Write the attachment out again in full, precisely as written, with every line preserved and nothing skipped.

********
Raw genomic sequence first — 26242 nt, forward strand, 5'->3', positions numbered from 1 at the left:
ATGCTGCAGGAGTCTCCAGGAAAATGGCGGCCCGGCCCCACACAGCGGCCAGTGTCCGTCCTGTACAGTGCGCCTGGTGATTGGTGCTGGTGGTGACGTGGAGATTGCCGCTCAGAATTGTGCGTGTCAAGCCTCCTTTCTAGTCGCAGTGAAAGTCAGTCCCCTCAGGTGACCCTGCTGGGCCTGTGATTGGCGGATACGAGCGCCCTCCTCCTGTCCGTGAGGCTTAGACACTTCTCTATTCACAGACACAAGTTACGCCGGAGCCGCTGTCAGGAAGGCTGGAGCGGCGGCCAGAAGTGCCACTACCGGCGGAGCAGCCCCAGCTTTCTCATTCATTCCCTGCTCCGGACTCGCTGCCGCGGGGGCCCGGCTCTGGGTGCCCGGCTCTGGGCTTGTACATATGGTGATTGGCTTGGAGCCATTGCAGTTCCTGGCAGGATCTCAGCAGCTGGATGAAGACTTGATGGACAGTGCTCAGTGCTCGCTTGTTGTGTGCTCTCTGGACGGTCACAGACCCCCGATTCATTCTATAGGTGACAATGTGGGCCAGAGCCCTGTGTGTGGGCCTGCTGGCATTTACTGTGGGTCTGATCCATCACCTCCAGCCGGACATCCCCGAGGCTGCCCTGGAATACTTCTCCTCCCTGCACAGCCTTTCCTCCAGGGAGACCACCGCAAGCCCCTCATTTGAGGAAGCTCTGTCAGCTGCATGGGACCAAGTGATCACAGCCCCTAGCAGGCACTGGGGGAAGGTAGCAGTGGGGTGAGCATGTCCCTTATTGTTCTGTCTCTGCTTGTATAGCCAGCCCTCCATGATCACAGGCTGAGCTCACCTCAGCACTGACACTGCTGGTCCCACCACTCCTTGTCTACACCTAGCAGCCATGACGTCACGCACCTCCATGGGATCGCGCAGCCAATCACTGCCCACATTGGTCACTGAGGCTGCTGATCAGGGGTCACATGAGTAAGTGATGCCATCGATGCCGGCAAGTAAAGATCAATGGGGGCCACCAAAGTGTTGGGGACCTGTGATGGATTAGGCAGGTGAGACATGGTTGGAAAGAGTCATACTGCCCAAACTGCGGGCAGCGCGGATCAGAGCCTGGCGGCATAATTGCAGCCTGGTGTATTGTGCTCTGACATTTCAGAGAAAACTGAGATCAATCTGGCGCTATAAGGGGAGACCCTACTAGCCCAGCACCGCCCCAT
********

Raw genomic sequence first — 26242 nt, forward strand, 5'->3', positions numbered from 1 at the left:
ATGCTGCAGGAGTCTCCAGGAAAATGGCGGCCCGGCCCCACACAGCGGCCAGTGTCCGTCCTGTACAGTGCGCCTGGTGATTGGTGCTGGTGGTGACGTGGAGATTGCCGCTCAGAATTGTGCGTGTCAAGCCTCCTTTCTAGTCGCAGTGAAAGTCAGTCCCCTCAGGTGACCCTGCTGGGCCTGTGATTGGCGGATACGAGCGCCCTCCTCCTGTCCGTGAGGCTTAGACACTTCTCTATTCACAGACACAAGTTACGCCGGAGCCGCTGTCAGGAAGGCTGGAGCGGCGGCCAGAAGTGCCACTACCGGCGGAGCAGCCCCAGCTTTCTCATTCATTCCCTGCTCCGGACTCGCTGCCGCGGGGGCCCGGCTCTGGGTGCCCGGCTCTGGGCTTGTACATATGGTGATTGGCTTGGAGCCATTGCAGTTCCTGGCAGGATCTCAGCAGCTGGATGAAGACTTGATGGACAGTGCTCAGTGCTCGCTTGTTGTGTGCTCTCTGGACGGTCACAGACCCCCGATTCATTCTATAGGTGACAATGTGGGCCAGAGCCCTGTGTGTGGGCCTGCTGGCATTTACTGTGGGTCTGATCCATCACCTCCAGCCGGACATCCCCGAGGCTGCCCTGGAATACTTCTCCTCCCTGCACAGCCTTTCCTCCAGGGAGACCACCGCAAGCCCCTCATTTGAGGAAGCTCTGTCAGCTGCATGGGACCAAGTGATCACAGCCCCTAGCAGGCACTGGGGGAAGGTAGCAGTGGGGTGAGCATGTCCCTTATTGTTCTGTCTCTGCTTGTATAGCCAGCCCTCCATGATCACAGGCTGAGCTCACCTCAGCACTGACACTGCTGGTCCCACCACTCCTTGTCTACACCTAGCAGCCATGACGTCACGCACCTCCATGGGATCGCGCAGCCAATCACTGCCCACATTGGTCACTGAGGCTGCTGATCAGGGGTCACATGAGTAAGTGATGCCATCGATGCCGGCAAGTAAAGATCAATGGGGGCCACCAAAGTGTTGGGGACCTGTGATGGATTAGGCAGGTGAGACATGGTTGGAAAGAGTCATACTGCCCAAACTGCGGGCAGCGCGGATCAGAGCCTGGCGGCATAATTGCAGCCTGGTGTATTGTGCTCTGACATTTCAGAGAAAACTGAGATCAATCTGGCGCTATAAGGGGAGACCCTACTAGCCCAGCACCGCCCCAT